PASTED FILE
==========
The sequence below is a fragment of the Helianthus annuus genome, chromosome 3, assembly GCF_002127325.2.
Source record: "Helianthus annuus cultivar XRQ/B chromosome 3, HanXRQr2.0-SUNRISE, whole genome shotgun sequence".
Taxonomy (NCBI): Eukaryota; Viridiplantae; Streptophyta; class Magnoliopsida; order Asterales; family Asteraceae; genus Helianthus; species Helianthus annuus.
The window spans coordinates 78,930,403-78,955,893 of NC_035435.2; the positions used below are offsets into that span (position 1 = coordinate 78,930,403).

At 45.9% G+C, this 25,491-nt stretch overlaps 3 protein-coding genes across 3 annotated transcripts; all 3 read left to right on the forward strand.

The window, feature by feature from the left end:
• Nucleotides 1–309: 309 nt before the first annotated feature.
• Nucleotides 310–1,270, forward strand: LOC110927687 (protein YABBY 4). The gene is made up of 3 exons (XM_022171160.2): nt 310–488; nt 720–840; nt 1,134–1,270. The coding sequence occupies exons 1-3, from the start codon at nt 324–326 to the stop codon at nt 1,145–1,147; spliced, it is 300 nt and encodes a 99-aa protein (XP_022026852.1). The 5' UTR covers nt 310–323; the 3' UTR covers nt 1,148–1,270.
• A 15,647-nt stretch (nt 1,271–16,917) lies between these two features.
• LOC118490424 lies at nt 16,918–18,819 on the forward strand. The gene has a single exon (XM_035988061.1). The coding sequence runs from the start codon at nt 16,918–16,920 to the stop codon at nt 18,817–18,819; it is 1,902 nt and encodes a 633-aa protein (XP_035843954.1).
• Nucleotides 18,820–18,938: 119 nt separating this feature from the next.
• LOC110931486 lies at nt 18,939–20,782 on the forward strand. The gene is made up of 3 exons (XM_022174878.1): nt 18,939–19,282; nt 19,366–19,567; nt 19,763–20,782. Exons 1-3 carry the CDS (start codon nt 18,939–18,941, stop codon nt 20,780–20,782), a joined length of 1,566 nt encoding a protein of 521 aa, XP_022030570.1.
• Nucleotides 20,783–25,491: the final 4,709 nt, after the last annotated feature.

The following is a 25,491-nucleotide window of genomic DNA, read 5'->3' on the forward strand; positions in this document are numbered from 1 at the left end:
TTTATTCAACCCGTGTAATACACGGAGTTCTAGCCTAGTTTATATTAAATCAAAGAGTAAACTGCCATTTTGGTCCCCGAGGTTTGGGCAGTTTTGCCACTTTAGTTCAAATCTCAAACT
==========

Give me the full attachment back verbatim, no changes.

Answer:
The sequence below is a fragment of the Helianthus annuus genome, chromosome 3, assembly GCF_002127325.2.
Source record: "Helianthus annuus cultivar XRQ/B chromosome 3, HanXRQr2.0-SUNRISE, whole genome shotgun sequence".
Taxonomy (NCBI): Eukaryota; Viridiplantae; Streptophyta; class Magnoliopsida; order Asterales; family Asteraceae; genus Helianthus; species Helianthus annuus.
The window spans coordinates 78,930,403-78,955,893 of NC_035435.2; the positions used below are offsets into that span (position 1 = coordinate 78,930,403).

At 45.9% G+C, this 25,491-nt stretch overlaps 3 protein-coding genes across 3 annotated transcripts; all 3 read left to right on the forward strand.

The window, feature by feature from the left end:
• Nucleotides 1–309: 309 nt before the first annotated feature.
• Nucleotides 310–1,270, forward strand: LOC110927687 (protein YABBY 4). The gene is made up of 3 exons (XM_022171160.2): nt 310–488; nt 720–840; nt 1,134–1,270. The coding sequence occupies exons 1-3, from the start codon at nt 324–326 to the stop codon at nt 1,145–1,147; spliced, it is 300 nt and encodes a 99-aa protein (XP_022026852.1). The 5' UTR covers nt 310–323; the 3' UTR covers nt 1,148–1,270.
• A 15,647-nt stretch (nt 1,271–16,917) lies between these two features.
• LOC118490424 lies at nt 16,918–18,819 on the forward strand. The gene has a single exon (XM_035988061.1). The coding sequence runs from the start codon at nt 16,918–16,920 to the stop codon at nt 18,817–18,819; it is 1,902 nt and encodes a 633-aa protein (XP_035843954.1).
• Nucleotides 18,820–18,938: 119 nt separating this feature from the next.
• LOC110931486 lies at nt 18,939–20,782 on the forward strand. The gene is made up of 3 exons (XM_022174878.1): nt 18,939–19,282; nt 19,366–19,567; nt 19,763–20,782. Exons 1-3 carry the CDS (start codon nt 18,939–18,941, stop codon nt 20,780–20,782), a joined length of 1,566 nt encoding a protein of 521 aa, XP_022030570.1.
• Nucleotides 20,783–25,491: the final 4,709 nt, after the last annotated feature.

The following is a 25,491-nucleotide window of genomic DNA, read 5'->3' on the forward strand; positions in this document are numbered from 1 at the left end:
TTTATTCAACCCGTGTAATACACGGAGTTCTAGCCTAGTTTATATTAAATCAAAGAGTAAACTGCCATTTTGGTCCCCGAGGTTTGGGCAGTTTTGCCACTTTAGTTCAAATCTCAAACT